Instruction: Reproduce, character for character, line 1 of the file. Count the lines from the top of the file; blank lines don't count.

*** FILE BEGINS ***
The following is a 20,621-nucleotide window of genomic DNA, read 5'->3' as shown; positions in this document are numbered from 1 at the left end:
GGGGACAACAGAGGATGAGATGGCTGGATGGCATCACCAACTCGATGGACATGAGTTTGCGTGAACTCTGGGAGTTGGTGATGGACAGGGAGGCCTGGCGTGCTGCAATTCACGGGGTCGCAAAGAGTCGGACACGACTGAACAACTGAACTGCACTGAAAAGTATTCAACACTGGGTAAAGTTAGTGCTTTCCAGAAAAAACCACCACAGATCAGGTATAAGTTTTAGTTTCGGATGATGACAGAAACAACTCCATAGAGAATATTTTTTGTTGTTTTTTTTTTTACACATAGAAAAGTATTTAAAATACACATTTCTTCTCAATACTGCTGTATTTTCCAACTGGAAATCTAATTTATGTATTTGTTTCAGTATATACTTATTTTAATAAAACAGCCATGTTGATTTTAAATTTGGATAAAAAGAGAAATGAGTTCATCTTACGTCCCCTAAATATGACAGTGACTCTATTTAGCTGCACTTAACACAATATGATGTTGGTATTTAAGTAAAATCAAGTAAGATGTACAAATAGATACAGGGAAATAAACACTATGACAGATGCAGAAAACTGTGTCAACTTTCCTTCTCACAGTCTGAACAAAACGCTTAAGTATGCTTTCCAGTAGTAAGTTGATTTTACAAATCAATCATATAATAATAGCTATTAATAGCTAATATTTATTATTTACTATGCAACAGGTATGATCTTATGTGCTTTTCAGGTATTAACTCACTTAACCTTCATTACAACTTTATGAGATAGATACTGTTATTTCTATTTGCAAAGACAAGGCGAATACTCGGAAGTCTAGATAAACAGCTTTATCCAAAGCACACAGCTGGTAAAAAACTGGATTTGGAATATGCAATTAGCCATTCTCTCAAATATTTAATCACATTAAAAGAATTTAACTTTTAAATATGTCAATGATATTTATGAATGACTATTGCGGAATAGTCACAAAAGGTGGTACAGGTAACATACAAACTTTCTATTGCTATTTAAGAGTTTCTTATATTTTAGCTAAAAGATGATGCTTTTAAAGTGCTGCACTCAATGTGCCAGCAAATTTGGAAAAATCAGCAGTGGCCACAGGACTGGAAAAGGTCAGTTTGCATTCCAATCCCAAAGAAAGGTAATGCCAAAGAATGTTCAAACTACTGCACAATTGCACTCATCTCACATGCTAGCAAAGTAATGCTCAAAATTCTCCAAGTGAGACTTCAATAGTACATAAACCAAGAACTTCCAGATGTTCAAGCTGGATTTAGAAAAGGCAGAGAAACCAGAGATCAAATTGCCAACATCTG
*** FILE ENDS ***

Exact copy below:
The following is a 20,621-nucleotide window of genomic DNA, read 5'->3' as shown; positions in this document are numbered from 1 at the left end: